This is the fourth in a series of articles on resilience.
The fourth habit is: Resilient people know what to do with their emotions.
Another way of putting this is that resilient people are emotionally intelligent. That is to say: resilient people understand what emotions are for, pay careful attention to their own emotions, and practice speaking up about them. I referred briefly to this trait in the first article in this series: Resilient people tell it the way it is.
Emotions are largely related to your own self-preservation and your relationships with other people. If you are following the wrong path in life and doing things which are not right for you then your emotions will warn you about that. If you are in the wrong type of relationship then your emotions will warn you about that too. Similarly, emotions are there to guide you through a crisis.
Resilient people are not ashamed of being scared. Fear is simply an emotion which tells them they need all the help they can get. So they ask for it. The same goes for sadness. That emotion is not, as some might think, a sign of weakness. Sadness tells us that we have lost someone – or something – that we loved and that we are now in pain. And that in the short term we need the consolation that only other people can give while we search for the best way to move on from our loss.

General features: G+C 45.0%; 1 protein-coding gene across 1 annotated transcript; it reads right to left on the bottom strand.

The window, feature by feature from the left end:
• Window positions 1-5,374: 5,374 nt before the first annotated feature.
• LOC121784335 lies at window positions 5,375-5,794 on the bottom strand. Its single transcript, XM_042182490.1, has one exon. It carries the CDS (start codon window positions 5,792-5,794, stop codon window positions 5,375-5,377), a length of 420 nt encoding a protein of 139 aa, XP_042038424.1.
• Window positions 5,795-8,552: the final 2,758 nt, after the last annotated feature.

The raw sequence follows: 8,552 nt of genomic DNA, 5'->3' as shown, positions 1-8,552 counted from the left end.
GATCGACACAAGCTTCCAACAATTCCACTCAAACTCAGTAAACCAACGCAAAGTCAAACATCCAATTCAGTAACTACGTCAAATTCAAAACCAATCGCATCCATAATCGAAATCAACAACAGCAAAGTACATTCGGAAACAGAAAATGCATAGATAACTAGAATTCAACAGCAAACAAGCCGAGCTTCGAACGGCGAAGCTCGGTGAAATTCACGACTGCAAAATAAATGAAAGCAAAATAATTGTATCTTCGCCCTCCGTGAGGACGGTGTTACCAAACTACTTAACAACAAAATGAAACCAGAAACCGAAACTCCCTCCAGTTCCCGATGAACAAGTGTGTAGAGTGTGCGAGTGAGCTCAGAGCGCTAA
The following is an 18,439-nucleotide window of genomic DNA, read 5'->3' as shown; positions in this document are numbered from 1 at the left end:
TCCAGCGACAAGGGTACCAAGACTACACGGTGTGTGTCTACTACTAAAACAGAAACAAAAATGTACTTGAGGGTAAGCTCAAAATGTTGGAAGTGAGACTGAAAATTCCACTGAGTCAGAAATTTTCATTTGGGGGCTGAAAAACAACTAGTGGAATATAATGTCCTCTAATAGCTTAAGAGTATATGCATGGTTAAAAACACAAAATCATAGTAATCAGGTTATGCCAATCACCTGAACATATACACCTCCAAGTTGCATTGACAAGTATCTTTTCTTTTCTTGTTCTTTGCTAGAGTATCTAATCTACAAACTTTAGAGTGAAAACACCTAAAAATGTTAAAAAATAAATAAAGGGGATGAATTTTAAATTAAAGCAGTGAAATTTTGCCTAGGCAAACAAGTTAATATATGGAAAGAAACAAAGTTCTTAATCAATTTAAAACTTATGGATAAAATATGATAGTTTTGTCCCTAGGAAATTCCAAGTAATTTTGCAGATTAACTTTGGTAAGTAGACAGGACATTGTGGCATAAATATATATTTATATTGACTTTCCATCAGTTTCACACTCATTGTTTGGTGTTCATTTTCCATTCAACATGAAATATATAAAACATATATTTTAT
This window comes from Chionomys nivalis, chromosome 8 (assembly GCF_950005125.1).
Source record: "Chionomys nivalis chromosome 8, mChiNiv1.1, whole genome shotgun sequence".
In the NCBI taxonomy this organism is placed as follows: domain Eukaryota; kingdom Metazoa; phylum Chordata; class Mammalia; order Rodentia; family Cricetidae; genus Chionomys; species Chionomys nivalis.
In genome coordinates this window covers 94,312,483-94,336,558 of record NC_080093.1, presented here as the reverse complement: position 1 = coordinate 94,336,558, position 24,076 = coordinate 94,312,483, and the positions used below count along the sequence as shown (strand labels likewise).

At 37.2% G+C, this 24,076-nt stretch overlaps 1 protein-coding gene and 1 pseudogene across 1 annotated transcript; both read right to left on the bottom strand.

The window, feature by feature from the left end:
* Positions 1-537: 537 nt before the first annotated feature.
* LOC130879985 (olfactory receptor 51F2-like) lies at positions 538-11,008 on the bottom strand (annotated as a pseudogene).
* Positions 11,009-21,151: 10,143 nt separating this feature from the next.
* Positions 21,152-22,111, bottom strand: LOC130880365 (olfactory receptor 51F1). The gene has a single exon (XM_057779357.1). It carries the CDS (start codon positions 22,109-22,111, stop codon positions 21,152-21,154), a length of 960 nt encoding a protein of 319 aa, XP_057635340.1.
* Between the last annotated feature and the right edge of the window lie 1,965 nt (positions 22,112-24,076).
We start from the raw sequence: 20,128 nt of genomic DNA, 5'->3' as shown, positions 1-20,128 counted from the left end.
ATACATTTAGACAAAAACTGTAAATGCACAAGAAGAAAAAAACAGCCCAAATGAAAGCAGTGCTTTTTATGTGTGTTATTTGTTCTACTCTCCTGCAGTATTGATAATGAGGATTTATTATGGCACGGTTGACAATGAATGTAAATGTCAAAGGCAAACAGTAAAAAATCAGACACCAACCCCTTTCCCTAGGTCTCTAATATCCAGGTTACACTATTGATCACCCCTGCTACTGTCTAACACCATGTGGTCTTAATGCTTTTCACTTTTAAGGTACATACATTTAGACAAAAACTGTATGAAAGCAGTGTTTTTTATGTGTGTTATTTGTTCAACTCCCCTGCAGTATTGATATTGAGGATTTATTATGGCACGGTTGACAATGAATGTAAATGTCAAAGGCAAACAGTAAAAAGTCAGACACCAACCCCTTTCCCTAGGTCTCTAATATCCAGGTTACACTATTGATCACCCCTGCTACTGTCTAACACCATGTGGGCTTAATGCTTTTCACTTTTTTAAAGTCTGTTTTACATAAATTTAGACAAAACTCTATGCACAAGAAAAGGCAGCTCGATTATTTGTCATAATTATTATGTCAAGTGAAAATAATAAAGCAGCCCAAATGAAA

Likewise, anger tells us that we need to get things out in the open and assert ourselves, and frustration that we are banging our heads against a brick wall in a situation we cannot change. While boredom shows that we are stuck in a rut.
Emotional expression and resilience go together. In tandem they guide us towards healthy relationships and life-styles while also showing us how to cope with tragedy when it comes around, as it sooner or later must.